Rather rocket stoves than rocket science

A line in an old workers’ song goes “Chop some wood, ’twill do you good” (The Preacher and the Slave – the lyrics also gave us the phrase ‘pie in the sky’). The song parodies the hymn “In the sweet by and by”, and the advice to chop some wood is directed at those seen to be exploiting workers without working themselves. Chopping some wood isn’t doing any of us much good these days though.


We’re nearing the end (2014) of the UN Decade of Education for Sustainable Development without seeming to have learned much at all about sustainability. In South Africa housing is still based on Western building plans and materials that leak energy. The symbols of upward mobility that we are all strive for are still the energy-guzzling cars, appliances and electronic media devices that are designed to reach landfill sites within the shortest possible time. We’re no wiser about using energy that is cheaper than electricity, LP gas or paraffin (and mostly unaware of the efforts of hordes of scientists, backyard engineers and not-so-mad inventors striving to create energy-efficient biomass stoves, wonderbags, or human-powered generators and pumps).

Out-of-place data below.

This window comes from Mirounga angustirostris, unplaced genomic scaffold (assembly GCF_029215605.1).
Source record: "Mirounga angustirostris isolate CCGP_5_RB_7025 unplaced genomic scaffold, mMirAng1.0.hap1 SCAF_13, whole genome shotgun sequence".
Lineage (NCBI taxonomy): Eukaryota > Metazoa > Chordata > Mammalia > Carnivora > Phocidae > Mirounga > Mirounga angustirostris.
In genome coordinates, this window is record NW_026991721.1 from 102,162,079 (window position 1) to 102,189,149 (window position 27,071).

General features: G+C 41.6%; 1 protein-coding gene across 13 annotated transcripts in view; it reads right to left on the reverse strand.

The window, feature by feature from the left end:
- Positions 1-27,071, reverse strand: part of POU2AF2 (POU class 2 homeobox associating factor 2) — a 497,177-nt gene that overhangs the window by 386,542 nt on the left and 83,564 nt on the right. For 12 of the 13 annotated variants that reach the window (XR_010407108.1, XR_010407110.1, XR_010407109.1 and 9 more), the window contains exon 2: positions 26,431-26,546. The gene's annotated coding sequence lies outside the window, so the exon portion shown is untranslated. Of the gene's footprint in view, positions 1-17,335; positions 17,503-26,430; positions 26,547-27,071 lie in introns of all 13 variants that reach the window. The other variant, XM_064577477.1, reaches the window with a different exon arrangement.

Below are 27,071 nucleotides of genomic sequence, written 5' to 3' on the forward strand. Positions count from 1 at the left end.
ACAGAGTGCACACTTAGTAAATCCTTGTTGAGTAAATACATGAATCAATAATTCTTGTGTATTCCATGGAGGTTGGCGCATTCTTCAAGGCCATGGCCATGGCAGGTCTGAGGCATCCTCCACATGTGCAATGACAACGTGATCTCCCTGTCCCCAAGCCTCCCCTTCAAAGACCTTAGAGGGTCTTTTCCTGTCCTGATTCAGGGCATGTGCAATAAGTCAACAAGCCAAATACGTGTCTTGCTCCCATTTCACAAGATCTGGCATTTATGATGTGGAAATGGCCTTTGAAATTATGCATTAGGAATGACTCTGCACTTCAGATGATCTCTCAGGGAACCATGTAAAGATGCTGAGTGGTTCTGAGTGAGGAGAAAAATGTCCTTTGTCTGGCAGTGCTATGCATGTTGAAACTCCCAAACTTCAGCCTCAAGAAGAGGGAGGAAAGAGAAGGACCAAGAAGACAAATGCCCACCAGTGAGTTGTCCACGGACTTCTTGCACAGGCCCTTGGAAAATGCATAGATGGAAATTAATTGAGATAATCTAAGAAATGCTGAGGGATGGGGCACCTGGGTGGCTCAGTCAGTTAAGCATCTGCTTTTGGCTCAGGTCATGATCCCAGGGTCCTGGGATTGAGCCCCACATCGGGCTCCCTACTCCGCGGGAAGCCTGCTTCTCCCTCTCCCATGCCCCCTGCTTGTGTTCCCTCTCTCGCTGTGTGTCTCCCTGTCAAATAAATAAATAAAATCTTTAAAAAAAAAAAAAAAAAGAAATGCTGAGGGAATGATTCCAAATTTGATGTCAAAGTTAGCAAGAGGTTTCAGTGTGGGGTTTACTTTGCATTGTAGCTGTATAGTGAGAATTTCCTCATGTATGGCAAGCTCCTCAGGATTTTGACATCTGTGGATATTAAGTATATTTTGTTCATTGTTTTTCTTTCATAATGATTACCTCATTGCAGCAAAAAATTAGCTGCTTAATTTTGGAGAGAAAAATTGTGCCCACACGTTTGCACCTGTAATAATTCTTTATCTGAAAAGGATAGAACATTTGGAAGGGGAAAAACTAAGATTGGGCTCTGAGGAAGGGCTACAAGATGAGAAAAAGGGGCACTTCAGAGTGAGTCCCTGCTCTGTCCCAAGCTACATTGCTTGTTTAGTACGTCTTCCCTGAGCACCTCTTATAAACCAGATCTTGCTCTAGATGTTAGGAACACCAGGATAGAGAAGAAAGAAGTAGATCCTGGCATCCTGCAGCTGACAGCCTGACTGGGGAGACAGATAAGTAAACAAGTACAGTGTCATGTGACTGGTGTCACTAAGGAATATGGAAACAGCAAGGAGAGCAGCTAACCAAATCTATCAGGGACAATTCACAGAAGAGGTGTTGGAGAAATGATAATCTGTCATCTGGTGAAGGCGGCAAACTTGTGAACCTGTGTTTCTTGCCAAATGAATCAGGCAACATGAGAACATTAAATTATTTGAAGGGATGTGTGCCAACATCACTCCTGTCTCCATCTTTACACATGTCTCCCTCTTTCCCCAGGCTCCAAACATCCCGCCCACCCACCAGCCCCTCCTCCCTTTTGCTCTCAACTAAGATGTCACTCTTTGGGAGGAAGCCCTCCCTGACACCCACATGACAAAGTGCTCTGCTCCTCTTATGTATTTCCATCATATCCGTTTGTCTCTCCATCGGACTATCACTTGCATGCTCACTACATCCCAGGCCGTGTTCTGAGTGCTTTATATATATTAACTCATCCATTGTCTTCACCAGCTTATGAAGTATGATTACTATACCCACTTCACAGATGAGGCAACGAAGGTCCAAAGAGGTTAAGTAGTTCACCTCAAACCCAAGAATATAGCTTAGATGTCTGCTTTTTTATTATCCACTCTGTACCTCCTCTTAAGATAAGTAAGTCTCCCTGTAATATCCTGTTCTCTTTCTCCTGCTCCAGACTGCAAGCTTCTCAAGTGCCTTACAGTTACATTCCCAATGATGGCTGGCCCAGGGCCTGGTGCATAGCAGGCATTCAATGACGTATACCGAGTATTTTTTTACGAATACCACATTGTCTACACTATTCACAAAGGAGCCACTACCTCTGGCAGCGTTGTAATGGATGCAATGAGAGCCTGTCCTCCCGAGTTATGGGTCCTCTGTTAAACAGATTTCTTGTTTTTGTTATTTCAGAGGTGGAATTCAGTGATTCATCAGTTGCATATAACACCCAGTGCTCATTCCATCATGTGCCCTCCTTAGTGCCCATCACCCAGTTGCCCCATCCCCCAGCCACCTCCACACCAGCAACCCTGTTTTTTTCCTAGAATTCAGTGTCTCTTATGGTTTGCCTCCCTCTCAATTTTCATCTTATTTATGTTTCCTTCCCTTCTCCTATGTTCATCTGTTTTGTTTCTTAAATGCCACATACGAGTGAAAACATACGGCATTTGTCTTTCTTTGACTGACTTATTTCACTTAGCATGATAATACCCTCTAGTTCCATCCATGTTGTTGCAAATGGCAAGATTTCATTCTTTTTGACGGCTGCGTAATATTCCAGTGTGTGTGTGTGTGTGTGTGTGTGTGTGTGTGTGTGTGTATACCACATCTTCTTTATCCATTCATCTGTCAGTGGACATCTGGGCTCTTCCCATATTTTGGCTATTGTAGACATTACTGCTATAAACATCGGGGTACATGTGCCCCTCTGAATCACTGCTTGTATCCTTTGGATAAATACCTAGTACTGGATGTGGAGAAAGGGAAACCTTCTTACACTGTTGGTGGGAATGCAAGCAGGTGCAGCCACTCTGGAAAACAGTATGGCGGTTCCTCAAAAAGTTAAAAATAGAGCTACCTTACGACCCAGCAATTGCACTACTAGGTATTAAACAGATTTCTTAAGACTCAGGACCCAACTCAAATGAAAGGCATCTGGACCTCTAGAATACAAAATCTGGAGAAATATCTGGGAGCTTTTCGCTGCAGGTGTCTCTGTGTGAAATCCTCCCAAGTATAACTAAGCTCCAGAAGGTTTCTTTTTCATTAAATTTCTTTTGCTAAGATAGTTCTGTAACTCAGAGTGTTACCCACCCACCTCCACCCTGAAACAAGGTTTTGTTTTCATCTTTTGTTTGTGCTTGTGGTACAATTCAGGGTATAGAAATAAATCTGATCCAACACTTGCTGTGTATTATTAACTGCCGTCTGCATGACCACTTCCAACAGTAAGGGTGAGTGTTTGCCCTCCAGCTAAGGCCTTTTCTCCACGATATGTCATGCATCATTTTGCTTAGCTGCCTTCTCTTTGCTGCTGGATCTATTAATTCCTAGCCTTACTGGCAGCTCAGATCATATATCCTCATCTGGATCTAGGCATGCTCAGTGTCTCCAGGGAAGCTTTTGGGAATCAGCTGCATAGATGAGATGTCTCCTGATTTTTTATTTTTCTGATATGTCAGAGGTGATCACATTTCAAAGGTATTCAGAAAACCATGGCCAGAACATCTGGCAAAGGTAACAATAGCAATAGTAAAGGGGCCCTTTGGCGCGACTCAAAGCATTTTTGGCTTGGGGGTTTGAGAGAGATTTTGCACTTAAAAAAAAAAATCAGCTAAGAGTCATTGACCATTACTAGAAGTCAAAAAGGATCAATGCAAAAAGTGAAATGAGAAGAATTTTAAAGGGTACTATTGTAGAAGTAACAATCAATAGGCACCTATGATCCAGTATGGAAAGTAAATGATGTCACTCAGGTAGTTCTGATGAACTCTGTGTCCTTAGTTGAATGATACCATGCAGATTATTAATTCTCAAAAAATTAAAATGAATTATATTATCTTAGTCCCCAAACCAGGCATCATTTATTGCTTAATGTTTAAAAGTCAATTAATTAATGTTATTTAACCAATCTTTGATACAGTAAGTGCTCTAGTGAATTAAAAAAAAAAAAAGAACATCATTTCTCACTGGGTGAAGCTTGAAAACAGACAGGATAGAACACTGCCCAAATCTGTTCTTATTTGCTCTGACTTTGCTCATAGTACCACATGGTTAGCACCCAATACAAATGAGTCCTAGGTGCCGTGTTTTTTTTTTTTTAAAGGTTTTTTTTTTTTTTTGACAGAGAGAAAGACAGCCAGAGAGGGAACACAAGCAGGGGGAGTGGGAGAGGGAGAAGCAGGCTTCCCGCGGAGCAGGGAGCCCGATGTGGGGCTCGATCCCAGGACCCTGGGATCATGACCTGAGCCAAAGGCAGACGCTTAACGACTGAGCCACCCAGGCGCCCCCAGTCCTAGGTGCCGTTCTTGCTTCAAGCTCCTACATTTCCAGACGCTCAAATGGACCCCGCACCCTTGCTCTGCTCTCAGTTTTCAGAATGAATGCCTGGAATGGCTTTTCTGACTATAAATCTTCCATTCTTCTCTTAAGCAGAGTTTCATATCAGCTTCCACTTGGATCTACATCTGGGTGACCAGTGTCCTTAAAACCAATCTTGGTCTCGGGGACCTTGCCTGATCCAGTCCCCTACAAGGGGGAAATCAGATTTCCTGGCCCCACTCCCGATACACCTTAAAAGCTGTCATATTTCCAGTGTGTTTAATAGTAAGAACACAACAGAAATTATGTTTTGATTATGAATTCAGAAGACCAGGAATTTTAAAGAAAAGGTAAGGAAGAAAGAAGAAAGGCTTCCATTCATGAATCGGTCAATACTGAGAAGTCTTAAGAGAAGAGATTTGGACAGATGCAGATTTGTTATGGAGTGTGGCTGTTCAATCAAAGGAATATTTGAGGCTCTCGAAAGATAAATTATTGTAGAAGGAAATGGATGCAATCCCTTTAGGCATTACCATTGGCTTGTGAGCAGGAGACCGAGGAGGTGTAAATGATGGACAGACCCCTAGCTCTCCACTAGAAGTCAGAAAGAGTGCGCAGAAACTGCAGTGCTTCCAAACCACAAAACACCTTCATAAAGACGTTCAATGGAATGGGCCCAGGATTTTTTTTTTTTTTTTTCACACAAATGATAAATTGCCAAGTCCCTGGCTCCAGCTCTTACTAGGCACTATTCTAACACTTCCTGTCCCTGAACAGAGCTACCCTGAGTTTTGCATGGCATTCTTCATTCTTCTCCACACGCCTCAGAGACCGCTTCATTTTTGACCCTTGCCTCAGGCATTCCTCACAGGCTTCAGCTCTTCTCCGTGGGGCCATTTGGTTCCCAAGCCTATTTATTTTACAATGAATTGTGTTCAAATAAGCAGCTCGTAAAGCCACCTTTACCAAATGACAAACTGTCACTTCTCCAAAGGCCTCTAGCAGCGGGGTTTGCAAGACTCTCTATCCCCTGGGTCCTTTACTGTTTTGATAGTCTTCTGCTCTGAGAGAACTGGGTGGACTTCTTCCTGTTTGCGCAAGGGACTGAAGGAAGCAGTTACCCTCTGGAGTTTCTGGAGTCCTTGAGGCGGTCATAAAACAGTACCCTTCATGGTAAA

On top of everything else, we’re teaching the next generation to strive for the same model of capitalism that has caused the current malaise of Europe (and most of the world’s waste), where much of the production of the few who still work is focussed on making useful but non-essential things to sell to the parts of the world that need food and shelter more.  If capitalism is the apex of progress, it’s the apex of a mountain of misdirected resources and wasted energy. Are we really that stupid?


Seems the other Great Bearded One was right (if slightly unkind) when he said: ‘The production of too many useful things results in too many useless people’ (Karl Marx). To see the product of the mind of one wonderfully useful person, google ‘belonio’. There’s still hope for the world.